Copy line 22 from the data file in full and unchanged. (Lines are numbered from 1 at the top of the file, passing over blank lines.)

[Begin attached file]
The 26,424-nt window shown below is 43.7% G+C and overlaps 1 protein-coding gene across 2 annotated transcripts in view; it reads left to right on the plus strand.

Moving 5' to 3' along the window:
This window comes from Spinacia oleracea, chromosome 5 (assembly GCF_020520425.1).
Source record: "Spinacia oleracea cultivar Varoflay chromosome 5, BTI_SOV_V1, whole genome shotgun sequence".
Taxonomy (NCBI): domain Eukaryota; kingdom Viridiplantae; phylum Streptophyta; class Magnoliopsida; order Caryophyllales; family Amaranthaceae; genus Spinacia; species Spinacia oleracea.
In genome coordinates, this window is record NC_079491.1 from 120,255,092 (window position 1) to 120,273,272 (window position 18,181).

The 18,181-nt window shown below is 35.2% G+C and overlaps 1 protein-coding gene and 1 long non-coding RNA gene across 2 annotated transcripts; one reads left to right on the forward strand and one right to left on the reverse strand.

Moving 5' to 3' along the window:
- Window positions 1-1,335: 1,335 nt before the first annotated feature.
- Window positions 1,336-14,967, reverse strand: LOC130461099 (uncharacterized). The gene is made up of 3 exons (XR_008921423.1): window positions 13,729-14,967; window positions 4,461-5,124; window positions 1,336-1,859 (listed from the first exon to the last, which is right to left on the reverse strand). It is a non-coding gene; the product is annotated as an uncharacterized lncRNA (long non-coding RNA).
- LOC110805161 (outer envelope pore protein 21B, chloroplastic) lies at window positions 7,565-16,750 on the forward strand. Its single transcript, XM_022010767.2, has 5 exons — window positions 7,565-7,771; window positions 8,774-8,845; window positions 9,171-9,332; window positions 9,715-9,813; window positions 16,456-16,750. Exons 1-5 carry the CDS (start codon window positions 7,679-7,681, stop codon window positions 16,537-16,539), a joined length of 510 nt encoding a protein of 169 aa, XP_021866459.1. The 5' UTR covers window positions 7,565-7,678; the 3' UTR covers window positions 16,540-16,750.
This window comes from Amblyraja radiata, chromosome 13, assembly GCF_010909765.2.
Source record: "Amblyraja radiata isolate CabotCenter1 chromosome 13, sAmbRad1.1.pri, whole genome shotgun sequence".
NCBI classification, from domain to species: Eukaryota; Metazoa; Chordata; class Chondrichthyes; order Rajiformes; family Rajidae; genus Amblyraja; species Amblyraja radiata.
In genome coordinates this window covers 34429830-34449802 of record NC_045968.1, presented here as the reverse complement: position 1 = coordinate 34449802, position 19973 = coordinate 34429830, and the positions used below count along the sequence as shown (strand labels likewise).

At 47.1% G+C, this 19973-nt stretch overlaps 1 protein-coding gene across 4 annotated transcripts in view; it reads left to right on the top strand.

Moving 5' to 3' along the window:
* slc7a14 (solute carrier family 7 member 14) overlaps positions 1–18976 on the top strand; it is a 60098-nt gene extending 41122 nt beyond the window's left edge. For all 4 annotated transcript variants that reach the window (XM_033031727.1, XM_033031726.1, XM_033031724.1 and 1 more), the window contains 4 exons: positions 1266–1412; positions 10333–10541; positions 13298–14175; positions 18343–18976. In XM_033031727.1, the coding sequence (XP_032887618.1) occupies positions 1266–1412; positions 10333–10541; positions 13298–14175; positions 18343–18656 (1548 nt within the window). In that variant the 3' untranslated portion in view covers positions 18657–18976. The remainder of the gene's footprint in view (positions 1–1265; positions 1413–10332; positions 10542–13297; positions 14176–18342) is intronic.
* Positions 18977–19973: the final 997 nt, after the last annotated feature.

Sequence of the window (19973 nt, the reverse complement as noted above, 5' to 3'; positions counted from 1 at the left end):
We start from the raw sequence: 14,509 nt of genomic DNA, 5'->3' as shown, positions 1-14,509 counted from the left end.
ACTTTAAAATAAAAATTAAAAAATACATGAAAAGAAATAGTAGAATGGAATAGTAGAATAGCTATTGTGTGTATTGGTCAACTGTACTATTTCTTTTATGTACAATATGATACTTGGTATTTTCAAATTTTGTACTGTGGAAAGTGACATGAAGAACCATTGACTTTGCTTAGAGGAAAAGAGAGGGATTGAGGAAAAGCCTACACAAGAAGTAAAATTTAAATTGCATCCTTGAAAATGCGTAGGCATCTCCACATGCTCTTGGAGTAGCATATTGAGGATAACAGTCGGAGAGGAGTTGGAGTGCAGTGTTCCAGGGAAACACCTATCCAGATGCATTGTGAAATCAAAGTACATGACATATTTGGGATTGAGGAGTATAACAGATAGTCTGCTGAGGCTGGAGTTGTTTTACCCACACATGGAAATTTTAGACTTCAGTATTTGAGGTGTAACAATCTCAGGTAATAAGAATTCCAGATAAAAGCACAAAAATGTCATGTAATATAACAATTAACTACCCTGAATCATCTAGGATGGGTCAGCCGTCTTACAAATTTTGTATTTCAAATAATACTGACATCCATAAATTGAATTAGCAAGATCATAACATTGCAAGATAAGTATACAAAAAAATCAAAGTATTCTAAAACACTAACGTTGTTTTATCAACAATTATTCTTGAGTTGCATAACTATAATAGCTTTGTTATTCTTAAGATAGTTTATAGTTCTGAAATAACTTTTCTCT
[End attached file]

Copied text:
ACTTTAAAATAAAAATTAAAAAATACATGAAAAGAAATAGTAGAATGGAATAGTAGAATAGCTATTGTGTGTATTGGTCAACTGTACTATTTCTTTTATGTACAATATGATACTTGGTATTTTCAAATTTTGTACTGTGGAAAGTGACATGAAGAACCATTGACTTTGCTTAGAGGAAAAGAGAGGGATTGAGGAAAAGCCTACACAAGAAGTAAAATTTAAATTGCATCCTTGAAAATGCGTAGGCATCTCCACATGCTCTTGGAGTAGCATATTGAGGATAACAGTCGGAGAGGAGTTGGAGTGCAGTGTTCCAGGGAAACACCTATCCAGATGCATTGTGAAATCAAAGTACATGACATATTTGGGATTGAGGAGTATAACAGATAGTCTGCTGAGGCTGGAGTTGTTTTACCCACACATGGAAATTTTAGACTTCAGTATTTGAGGTGTAACAATCTCAGGTAATAAGAATTCCAGATAAAAGCACAAAAATGTCATGTAATATAACAATTAACTACCCTGAATCATCTAGGATGGGTCAGCCGTCTTACAAATTTTGTATTTCAAATAATACTGACATCCATAAATTGAATTAGCAAGATCATAACATTGCAAGATAAGTATACAAAAAAATCAAAGTATTCTAAAACACTAACGTTGTTTTATCAACAATTATTCTTGAGTTGCATAACTATAATAGCTTTGTTATTCTTAAGATAGTTTATAGTTCTGAAATAACTTTTCTCT